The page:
manufactured by the White Vending Machine Co. patented in
Happy Jap gum machine
Deposits a penny and presses the lever in the corner of his mouth, a stick of gum is dispensed through his teeth. This particular Happy Jap machine is the rarer version which has the lever in the corner of his mouth. Made of Cast Iron
by Automatic Sales Co. c 1905
True Blue Gum Machine
All original True Blue Gum Machine made by Automatic Sales Co, Lansing Michigan. This is the early versions of the True Blue Gum Machines which has the push rod. When the customer would insert the penny and push the rod the machine was very easy to turn over. So as you can imagine not many of this version survied
made by Hance Mfg Company
Hance Auto Peanut Machine c. 1915
The Hance Auto Peanut machine is a heavy cast iron machine that came in two variations, The version pictured has the periscope coin entry and a nickle machine. The customer received one crank for a nickel. They also made a penny version which has the flat coin entry. These machines never had a flaps.
made by Hance Mfg Company
Hance Rex Convertible Gumball Machine
The Hance Rex Convertible has a changeable vending wheel allowing the vending of bulk merchandise or gumballs. It had a capacity of 600 gumballs or 4lbs of peanuts.
made by the Manikin Vendor Co. c 1929
Baker Boy Gumball Machine
Insert a penny, crank the handle, the baker boy will turn to the oven, scoop out a gumball, nods and drops the gumball down the chute. This is one of my favorite animated machines.
made by the Hance Mfg Co. c 1908
Hance Rex Gumball Machine
This cast-iron machine is often called "Rex" because some of the goose neck coin entries were marked "Rex Mfg. Co" which this model is marked. There was a vending co called Rex Mfg. Co. in 1908 and 1909 and then disappeared. It is believed the machines with marked coin entries were Mfg for The Rex Co in 1908 & 1909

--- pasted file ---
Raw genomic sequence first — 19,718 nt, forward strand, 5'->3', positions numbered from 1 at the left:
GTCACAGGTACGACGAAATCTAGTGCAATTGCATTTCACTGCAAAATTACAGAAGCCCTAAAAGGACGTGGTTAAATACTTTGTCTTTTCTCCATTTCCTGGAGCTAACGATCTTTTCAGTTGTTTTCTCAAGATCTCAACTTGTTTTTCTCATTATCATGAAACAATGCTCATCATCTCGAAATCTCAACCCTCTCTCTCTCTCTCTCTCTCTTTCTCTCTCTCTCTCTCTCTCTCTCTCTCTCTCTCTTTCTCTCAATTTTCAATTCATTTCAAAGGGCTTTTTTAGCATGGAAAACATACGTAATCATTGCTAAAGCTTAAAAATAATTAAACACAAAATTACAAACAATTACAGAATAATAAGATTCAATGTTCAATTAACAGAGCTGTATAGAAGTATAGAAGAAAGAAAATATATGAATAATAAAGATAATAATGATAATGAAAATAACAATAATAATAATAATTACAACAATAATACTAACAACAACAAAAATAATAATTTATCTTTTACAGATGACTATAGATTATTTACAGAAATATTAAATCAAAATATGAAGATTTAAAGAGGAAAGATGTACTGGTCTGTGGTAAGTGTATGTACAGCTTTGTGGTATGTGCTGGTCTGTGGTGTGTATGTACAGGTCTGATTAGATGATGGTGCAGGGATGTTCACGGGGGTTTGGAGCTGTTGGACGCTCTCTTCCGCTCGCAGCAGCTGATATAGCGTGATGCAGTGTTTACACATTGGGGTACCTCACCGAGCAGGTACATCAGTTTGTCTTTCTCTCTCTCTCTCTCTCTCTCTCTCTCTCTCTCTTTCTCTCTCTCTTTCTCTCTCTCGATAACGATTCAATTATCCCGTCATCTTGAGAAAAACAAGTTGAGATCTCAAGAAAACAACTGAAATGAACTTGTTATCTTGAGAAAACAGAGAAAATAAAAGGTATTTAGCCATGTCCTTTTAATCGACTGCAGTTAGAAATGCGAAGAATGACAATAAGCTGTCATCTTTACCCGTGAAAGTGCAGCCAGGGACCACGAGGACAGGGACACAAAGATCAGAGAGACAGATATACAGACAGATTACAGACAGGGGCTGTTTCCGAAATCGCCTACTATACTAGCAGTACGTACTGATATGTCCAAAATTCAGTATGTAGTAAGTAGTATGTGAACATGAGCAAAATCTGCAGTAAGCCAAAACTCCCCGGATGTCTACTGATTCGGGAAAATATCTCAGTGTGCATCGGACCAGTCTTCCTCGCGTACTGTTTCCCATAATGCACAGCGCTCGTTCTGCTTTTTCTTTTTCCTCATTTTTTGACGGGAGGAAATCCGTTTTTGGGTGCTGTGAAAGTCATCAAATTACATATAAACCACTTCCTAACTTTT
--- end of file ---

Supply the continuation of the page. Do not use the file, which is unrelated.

made by the R.D. Simpson Co
Simpson Lincoln Gumball Machine
This cast-iron machine which has a formed steel lid with a slanted coin entry. Notice the ribbed top part of the globe. When I purchased this machine I was not sure about the globe but a friend, David McDonald, called and told me his Simpson Lincoln has the same ribbed globe and this was correct.
made by the Hance Mfg Co @1908
Hance Rex Porcelain Gumball Machine
The base of the machine is white porcelain and the rest of the machine is cast iron. This machine is believed to be the forerunner to the Hance Rex Convertible, which I have one on the website. It was strictly for gumballs and could not be set to vend anything else.
made by the Millard Vending Co pat Aug 29,1916
Millard GuM Machine
The Millard machines did not have numbers or names for them but made several different models. This particular machine is made out of tin. Deposit a penny in the top, turn knob to the right and you would receive a gumball. Silent Salesman 2 says William Millard claims to have sold 70,000 machines in 2 years.
made by Roth & Langley around 1915
MOJO Mo-Jo Gumball Machine
I have been wanting to add this machine to my collection for a while and finally found the one. This version is made by the Roth & Langley Co. There are several different other versions of the MOJO Gumball Machines which were made by Chicle Products. It is amazing any of these machines with globes survived.
Made By The Ad-Lee Co c. 1908
The Ad-Lee E-Z Gum Machine